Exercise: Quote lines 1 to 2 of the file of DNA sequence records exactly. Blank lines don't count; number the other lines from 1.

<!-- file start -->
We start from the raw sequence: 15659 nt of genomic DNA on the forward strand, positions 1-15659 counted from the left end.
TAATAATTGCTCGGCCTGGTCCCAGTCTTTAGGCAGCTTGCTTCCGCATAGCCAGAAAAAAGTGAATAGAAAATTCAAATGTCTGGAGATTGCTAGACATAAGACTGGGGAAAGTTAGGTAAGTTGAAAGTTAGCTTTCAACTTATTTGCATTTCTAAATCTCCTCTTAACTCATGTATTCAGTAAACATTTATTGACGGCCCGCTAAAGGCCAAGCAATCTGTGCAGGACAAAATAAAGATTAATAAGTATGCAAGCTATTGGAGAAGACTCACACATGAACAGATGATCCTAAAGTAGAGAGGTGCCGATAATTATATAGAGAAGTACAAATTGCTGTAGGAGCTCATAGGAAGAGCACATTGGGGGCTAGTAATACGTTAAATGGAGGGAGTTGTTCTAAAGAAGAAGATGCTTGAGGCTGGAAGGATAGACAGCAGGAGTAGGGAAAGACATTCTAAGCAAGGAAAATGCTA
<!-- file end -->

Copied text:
We start from the raw sequence: 15659 nt of genomic DNA on the forward strand, positions 1-15659 counted from the left end.
TAATAATTGCTCGGCCTGGTCCCAGTCTTTAGGCAGCTTGCTTCCGCATAGCCAGAAAAAAGTGAATAGAAAATTCAAATGTCTGGAGATTGCTAGACATAAGACTGGGGAAAGTTAGGTAAGTTGAAAGTTAGCTTTCAACTTATTTGCATTTCTAAATCTCCTCTTAACTCATGTATTCAGTAAACATTTATTGACGGCCCGCTAAAGGCCAAGCAATCTGTGCAGGACAAAATAAAGATTAATAAGTATGCAAGCTATTGGAGAAGACTCACACATGAACAGATGATCCTAAAGTAGAGAGGTGCCGATAATTATATAGAGAAGTACAAATTGCTGTAGGAGCTCATAGGAAGAGCACATTGGGGGCTAGTAATACGTTAAATGGAGGGAGTTGTTCTAAAGAAGAAGATGCTTGAGGCTGGAAGGATAGACAGCAGGAGTAGGGAAAGACATTCTAAGCAAGGAAAATGCTA